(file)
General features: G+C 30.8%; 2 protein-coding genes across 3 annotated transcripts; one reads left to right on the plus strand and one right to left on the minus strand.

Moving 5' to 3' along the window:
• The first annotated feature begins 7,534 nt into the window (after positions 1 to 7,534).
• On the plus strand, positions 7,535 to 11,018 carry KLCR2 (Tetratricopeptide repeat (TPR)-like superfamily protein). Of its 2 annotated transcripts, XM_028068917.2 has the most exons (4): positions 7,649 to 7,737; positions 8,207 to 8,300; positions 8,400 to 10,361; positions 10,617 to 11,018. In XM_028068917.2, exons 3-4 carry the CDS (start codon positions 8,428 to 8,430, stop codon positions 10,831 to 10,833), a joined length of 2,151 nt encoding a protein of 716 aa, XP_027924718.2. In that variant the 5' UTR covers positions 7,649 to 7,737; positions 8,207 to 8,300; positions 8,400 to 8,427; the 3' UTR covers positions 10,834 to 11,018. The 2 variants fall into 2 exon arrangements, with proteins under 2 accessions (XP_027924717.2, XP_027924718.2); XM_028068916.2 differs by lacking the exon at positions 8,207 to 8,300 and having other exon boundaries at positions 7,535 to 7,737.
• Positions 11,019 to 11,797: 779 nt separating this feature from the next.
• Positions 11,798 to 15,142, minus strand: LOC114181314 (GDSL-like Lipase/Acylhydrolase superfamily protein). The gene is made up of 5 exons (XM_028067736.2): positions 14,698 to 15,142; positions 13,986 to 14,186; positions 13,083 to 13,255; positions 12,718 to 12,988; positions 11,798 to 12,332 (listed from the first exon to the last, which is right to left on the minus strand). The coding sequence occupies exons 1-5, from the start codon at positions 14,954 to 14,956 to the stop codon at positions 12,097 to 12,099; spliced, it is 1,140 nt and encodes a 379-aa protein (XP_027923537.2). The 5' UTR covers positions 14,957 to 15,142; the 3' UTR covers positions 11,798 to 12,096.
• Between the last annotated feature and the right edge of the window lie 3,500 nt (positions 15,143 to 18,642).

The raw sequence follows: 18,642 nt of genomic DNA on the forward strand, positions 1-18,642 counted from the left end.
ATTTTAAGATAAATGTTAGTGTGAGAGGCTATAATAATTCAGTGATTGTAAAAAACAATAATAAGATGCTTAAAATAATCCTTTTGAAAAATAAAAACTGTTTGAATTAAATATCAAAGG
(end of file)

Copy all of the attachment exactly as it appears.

General features: G+C 30.8%; 2 protein-coding genes across 3 annotated transcripts; one reads left to right on the plus strand and one right to left on the minus strand.

Moving 5' to 3' along the window:
• The first annotated feature begins 7,534 nt into the window (after positions 1 to 7,534).
• On the plus strand, positions 7,535 to 11,018 carry KLCR2 (Tetratricopeptide repeat (TPR)-like superfamily protein). Of its 2 annotated transcripts, XM_028068917.2 has the most exons (4): positions 7,649 to 7,737; positions 8,207 to 8,300; positions 8,400 to 10,361; positions 10,617 to 11,018. In XM_028068917.2, exons 3-4 carry the CDS (start codon positions 8,428 to 8,430, stop codon positions 10,831 to 10,833), a joined length of 2,151 nt encoding a protein of 716 aa, XP_027924718.2. In that variant the 5' UTR covers positions 7,649 to 7,737; positions 8,207 to 8,300; positions 8,400 to 8,427; the 3' UTR covers positions 10,834 to 11,018. The 2 variants fall into 2 exon arrangements, with proteins under 2 accessions (XP_027924717.2, XP_027924718.2); XM_028068916.2 differs by lacking the exon at positions 8,207 to 8,300 and having other exon boundaries at positions 7,535 to 7,737.
• Positions 11,019 to 11,797: 779 nt separating this feature from the next.
• Positions 11,798 to 15,142, minus strand: LOC114181314 (GDSL-like Lipase/Acylhydrolase superfamily protein). The gene is made up of 5 exons (XM_028067736.2): positions 14,698 to 15,142; positions 13,986 to 14,186; positions 13,083 to 13,255; positions 12,718 to 12,988; positions 11,798 to 12,332 (listed from the first exon to the last, which is right to left on the minus strand). The coding sequence occupies exons 1-5, from the start codon at positions 14,954 to 14,956 to the stop codon at positions 12,097 to 12,099; spliced, it is 1,140 nt and encodes a 379-aa protein (XP_027923537.2). The 5' UTR covers positions 14,957 to 15,142; the 3' UTR covers positions 11,798 to 12,096.
• Between the last annotated feature and the right edge of the window lie 3,500 nt (positions 15,143 to 18,642).

The raw sequence follows: 18,642 nt of genomic DNA on the forward strand, positions 1-18,642 counted from the left end.
ATTTTAAGATAAATGTTAGTGTGAGAGGCTATAATAATTCAGTGATTGTAAAAAACAATAATAAGATGCTTAAAATAATCCTTTTGAAAAATAAAAACTGTTTGAATTAAATATCAAAGG